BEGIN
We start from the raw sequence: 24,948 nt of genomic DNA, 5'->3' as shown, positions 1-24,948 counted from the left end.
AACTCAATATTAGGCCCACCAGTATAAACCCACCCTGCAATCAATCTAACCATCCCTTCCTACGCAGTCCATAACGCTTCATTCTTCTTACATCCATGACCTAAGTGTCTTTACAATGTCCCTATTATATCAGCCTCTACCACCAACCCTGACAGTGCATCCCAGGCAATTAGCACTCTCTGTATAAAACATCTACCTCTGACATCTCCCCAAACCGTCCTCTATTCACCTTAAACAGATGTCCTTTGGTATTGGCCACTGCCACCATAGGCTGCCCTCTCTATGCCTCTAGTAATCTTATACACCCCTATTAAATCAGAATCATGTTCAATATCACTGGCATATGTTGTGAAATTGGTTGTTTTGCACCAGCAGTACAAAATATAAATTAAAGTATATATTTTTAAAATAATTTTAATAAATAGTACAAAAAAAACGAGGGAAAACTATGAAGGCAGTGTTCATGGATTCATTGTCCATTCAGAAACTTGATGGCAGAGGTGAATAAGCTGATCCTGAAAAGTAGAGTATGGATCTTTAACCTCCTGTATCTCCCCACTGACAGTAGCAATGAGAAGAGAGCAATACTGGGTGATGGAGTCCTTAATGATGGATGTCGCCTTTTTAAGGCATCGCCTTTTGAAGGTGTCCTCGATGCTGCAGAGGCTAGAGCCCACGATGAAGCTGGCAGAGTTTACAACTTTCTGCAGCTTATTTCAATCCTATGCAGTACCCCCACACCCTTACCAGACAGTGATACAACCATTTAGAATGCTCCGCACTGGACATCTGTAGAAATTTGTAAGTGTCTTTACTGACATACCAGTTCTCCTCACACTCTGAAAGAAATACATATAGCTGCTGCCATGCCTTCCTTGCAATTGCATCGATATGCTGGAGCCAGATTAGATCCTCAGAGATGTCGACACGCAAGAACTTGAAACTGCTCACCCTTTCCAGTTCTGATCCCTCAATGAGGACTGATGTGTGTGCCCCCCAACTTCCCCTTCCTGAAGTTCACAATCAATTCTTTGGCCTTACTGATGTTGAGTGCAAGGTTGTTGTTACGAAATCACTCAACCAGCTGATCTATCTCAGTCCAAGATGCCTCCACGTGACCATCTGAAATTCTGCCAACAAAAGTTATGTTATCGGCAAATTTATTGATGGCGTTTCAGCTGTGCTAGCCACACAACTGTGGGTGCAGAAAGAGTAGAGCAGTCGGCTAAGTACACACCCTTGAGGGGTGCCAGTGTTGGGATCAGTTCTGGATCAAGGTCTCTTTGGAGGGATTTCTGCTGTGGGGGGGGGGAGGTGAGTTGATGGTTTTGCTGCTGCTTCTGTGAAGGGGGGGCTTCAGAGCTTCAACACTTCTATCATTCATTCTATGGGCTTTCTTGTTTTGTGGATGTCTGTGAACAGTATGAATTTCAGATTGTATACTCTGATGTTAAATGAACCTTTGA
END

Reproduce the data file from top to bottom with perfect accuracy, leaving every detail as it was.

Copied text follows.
We start from the raw sequence: 24,948 nt of genomic DNA, 5'->3' as shown, positions 1-24,948 counted from the left end.
AACTCAATATTAGGCCCACCAGTATAAACCCACCCTGCAATCAATCTAACCATCCCTTCCTACGCAGTCCATAACGCTTCATTCTTCTTACATCCATGACCTAAGTGTCTTTACAATGTCCCTATTATATCAGCCTCTACCACCAACCCTGACAGTGCATCCCAGGCAATTAGCACTCTCTGTATAAAACATCTACCTCTGACATCTCCCCAAACCGTCCTCTATTCACCTTAAACAGATGTCCTTTGGTATTGGCCACTGCCACCATAGGCTGCCCTCTCTATGCCTCTAGTAATCTTATACACCCCTATTAAATCAGAATCATGTTCAATATCACTGGCATATGTTGTGAAATTGGTTGTTTTGCACCAGCAGTACAAAATATAAATTAAAGTATATATTTTTAAAATAATTTTAATAAATAGTACAAAAAAAACGAGGGAAAACTATGAAGGCAGTGTTCATGGATTCATTGTCCATTCAGAAACTTGATGGCAGAGGTGAATAAGCTGATCCTGAAAAGTAGAGTATGGATCTTTAACCTCCTGTATCTCCCCACTGACAGTAGCAATGAGAAGAGAGCAATACTGGGTGATGGAGTCCTTAATGATGGATGTCGCCTTTTTAAGGCATCGCCTTTTGAAGGTGTCCTCGATGCTGCAGAGGCTAGAGCCCACGATGAAGCTGGCAGAGTTTACAACTTTCTGCAGCTTATTTCAATCCTATGCAGTACCCCCACACCCTTACCAGACAGTGATACAACCATTTAGAATGCTCCGCACTGGACATCTGTAGAAATTTGTAAGTGTCTTTACTGACATACCAGTTCTCCTCACACTCTGAAAGAAATACATATAGCTGCTGCCATGCCTTCCTTGCAATTGCATCGATATGCTGGAGCCAGATTAGATCCTCAGAGATGTCGACACGCAAGAACTTGAAACTGCTCACCCTTTCCAGTTCTGATCCCTCAATGAGGACTGATGTGTGTGCCCCCCAACTTCCCCTTCCTGAAGTTCACAATCAATTCTTTGGCCTTACTGATGTTGAGTGCAAGGTTGTTGTTACGAAATCACTCAACCAGCTGATCTATCTCAGTCCAAGATGCCTCCACGTGACCATCTGAAATTCTGCCAACAAAAGTTATGTTATCGGCAAATTTATTGATGGCGTTTCAGCTGTGCTAGCCACACAACTGTGGGTGCAGAAAGAGTAGAGCAGTCGGCTAAGTACACACCCTTGAGGGGTGCCAGTGTTGGGATCAGTTCTGGATCAAGGTCTCTTTGGAGGGATTTCTGCTGTGGGGGGGGGGAGGTGAGTTGATGGTTTTGCTGCTGCTTCTGTGAAGGGGGGGCTTCAGAGCTTCAACACTTCTATCATTCATTCTATGGGCTTTCTTGTTTTGTGGATGTCTGTGAACAGTATGAATTTCAGATTGTATACTCTGATGTTAAATGAACCTTTGA